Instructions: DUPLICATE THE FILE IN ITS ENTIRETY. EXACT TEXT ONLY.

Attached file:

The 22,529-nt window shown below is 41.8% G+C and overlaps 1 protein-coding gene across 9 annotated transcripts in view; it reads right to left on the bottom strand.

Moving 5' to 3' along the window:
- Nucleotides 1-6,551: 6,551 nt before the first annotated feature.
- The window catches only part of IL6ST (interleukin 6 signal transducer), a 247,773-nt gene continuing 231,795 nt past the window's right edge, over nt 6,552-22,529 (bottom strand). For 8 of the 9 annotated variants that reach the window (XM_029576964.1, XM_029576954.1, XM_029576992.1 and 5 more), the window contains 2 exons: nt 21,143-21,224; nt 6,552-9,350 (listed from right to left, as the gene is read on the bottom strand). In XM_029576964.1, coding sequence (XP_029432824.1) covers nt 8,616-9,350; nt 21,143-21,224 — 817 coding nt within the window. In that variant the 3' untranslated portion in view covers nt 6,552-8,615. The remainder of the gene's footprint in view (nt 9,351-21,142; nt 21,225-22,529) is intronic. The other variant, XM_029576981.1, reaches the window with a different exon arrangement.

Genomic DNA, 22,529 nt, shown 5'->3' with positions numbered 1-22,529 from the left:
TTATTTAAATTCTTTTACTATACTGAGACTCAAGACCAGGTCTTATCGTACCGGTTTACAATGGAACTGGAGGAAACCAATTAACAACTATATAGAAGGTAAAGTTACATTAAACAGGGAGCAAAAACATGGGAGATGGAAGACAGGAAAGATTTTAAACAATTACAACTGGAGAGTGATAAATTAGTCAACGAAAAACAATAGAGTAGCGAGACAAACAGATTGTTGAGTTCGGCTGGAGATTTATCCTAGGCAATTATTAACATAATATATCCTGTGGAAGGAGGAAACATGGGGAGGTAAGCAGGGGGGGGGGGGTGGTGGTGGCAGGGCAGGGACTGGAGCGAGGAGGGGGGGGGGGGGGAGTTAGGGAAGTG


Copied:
The 22,529-nt window shown below is 41.8% G+C and overlaps 1 protein-coding gene across 9 annotated transcripts in view; it reads right to left on the bottom strand.

Moving 5' to 3' along the window:
- Nucleotides 1-6,551: 6,551 nt before the first annotated feature.
- The window catches only part of IL6ST (interleukin 6 signal transducer), a 247,773-nt gene continuing 231,795 nt past the window's right edge, over nt 6,552-22,529 (bottom strand). For 8 of the 9 annotated variants that reach the window (XM_029576964.1, XM_029576954.1, XM_029576992.1 and 5 more), the window contains 2 exons: nt 21,143-21,224; nt 6,552-9,350 (listed from right to left, as the gene is read on the bottom strand). In XM_029576964.1, coding sequence (XP_029432824.1) covers nt 8,616-9,350; nt 21,143-21,224 — 817 coding nt within the window. In that variant the 3' untranslated portion in view covers nt 6,552-8,615. The remainder of the gene's footprint in view (nt 9,351-21,142; nt 21,225-22,529) is intronic. The other variant, XM_029576981.1, reaches the window with a different exon arrangement.

Genomic DNA, 22,529 nt, shown 5'->3' with positions numbered 1-22,529 from the left:
TTATTTAAATTCTTTTACTATACTGAGACTCAAGACCAGGTCTTATCGTACCGGTTTACAATGGAACTGGAGGAAACCAATTAACAACTATATAGAAGGTAAAGTTACATTAAACAGGGAGCAAAAACATGGGAGATGGAAGACAGGAAAGATTTTAAACAATTACAACTGGAGAGTGATAAATTAGTCAACGAAAAACAATAGAGTAGCGAGACAAACAGATTGTTGAGTTCGGCTGGAGATTTATCCTAGGCAATTATTAACATAATATATCCTGTGGAAGGAGGAAACATGGGGAGGTAAGCAGGGGGGGGGGGGTGGTGGTGGCAGGGCAGGGACTGGAGCGAGGAGGGGGGGGGGGGGGAGTTAGGGAAGTG